Will co - branding work in the luxury industry?

-Defining luxury

Before being an industry, a profession or a trade, the luxury is a passion and a culture that each person who is interesting in it has to understand. The luxury is often considered as being the child of the industrial the consumer society. But many people forget that its bases remain on people and their feelings. To define what luxury is, it is also necessary to understand the deep psychological and social forces that created the luxury industry. Luxury is defined by Kapferer (2008) as having a sense of exclusivity, and is characterized by high quality products, a controlled distribution as well as premium pricing. A luxury brand is characterized by a symbolic value, a social imaginary which differentiates it from other brands. The luxury brand satisfies symbolic needs: it involves a strong imagination and willingness to buy, remains very consistent in all its components, vehicles affirmed values and shares with consumers ethics and aesthetics. From those elements, it appears that the dimension of dream is also associated with luxury. (Danziger, 2005)

The ultimate goal for companies, and that which economically speaking works the best, is to continually create new. The aim is to innovate highlighting all the criteria that make this product being a luxury one: product, service and brand image and perception. The mission of luxury companies is always to invent, reinvent, move forward, surprise and innovate, choose the paths less borrowing, to create a unique and enviable product. According to Danziger (2004), luxury goods were accustomed to be associated with an elite, untouchable, linked with very high prices barriers to purchase. Today, this phenomenon is different. The very concept of luxury product has changed.

In the traditional definition of luxury (Allères , 1997) , luxury items should be rare and unique and therefore they must have a limited distribution. But now, most of the brands have global distributions systems with joint productions chains. The value of a luxury product sometimes remains lying on the product and brand’s image. The more a product is unavailable, the more the desire to get it is high. It is this inaccessibility that builds the interest of a luxury good. (Kapferer J.N and Bastien V., 2008). But how a luxury product is considered if a luxury brand export, reproduce, distribute massively? Will the product lose its uniqueness? Will it lose its quality of being a luxury good? Will the luxury item risk to lose its essence through the massification and commoditization? Is the risk of a lack of prestige possible? Preserving the exclusivity of a luxury brand seems essential. The answers to those questions lie in the luxury brand management. Luxury brands have realized that to avoid these pitfalls, they should understand that the willingness to purchase is the most important variable in the luxury industry. The brand and the perception that consumers have of the product are crucial. Therefore, the luxury brand management is a central element for corporate strategies. The goal is to always move forward, always innovate and keep standing out of the crowd.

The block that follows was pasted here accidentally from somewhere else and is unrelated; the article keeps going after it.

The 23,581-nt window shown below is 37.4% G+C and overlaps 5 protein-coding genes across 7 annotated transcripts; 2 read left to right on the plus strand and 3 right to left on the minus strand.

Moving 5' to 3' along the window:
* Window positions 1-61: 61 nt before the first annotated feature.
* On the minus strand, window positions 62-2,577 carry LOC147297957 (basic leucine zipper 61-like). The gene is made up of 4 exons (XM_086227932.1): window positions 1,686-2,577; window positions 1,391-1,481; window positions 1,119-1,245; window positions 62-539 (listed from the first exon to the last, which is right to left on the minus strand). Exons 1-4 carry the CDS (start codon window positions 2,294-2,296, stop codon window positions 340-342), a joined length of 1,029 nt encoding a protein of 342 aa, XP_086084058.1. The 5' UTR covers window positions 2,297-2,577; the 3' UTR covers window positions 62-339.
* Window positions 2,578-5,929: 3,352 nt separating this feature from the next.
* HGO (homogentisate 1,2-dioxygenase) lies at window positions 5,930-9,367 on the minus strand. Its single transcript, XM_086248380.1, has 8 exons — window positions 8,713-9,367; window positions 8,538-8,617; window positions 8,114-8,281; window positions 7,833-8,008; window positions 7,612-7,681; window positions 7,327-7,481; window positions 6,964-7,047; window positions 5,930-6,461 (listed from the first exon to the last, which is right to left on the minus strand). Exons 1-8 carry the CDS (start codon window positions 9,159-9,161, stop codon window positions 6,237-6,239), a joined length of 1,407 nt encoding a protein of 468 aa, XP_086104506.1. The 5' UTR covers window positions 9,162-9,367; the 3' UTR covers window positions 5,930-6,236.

-Luxury brand management

Nowadays, when exploring and studying the luxury market, it appears that the idea of luxury brand and product is shifting (Visconti, 2010). What is now perceived as luxury is becoming wider and wider (Heine, 2012). When traditional luxury brands (such as Dior) were considered as purely and traditionally luxury, these same brands are now facing up new competitors perceived as new luxury brands (such as Celine). It is becoming crucial for luxury brands to find solutions to differentiate and to offer innovative and original products. Innovation is the main way to stay connected and to be in tune with the market drivers and market expectations. In order to do this, brands usually opt for strategic alliances and partnerships to focus on different new strategic moves.

Kapferer (2009) thought that brands new strategies are becoming a necessity for companies to compete with the increasingly competitive market. Currently, co-branding between luxury brands is becoming more and more popular. This allows luxury brands to create new limited range products and to attempt to go out from the crowd. But luxury brands have to be careful as their strategies have to differ from the “mass brands”. Focusing on the brand exclusivity is always the main point that a brand manager working in the luxury industry has to bear in mind. Chevalier, M., Mazzalovo, G., 2008). The uniqueness of a luxury good is one of the key elements of the image of a luxury brand. A luxury brand image is damaged into consumers ‘mind when the brand is linked with the mass-market. In fact, customers are attracted by luxury brands products because of the exclusivity and the brand prestige. In the luxury industry, the purchase desire is strongly driven by the brand image and identity (O’Donnell, 2009). The bases of a luxury brand are the exclusivity and the prestige that it reflects. The brands which will invest earlier in new strategies to reinforce their brand image will have the best position on the luxury market in case of an upswing within the industry. The perception of the brand is a key element for luxury brand. And that is much more crucial than for mainstream brands. From this respect, the brand management is an extremely important part in the luxury industry and each strategy has to be clearly defined and though in order to be successful. Luxury brand companies have to find the perfect balance to implement new strategies while keeping the authenticity and the engagement on the brand exclusivity and on the brand’s promise. According to Dubois and Duquesne, (1993), the major risk for luxury brand will be to fall in the massification. If the luxury brand becomes accessible to everyone, it will lose its character of exclusivity and the products will not be focused on the elite anymore.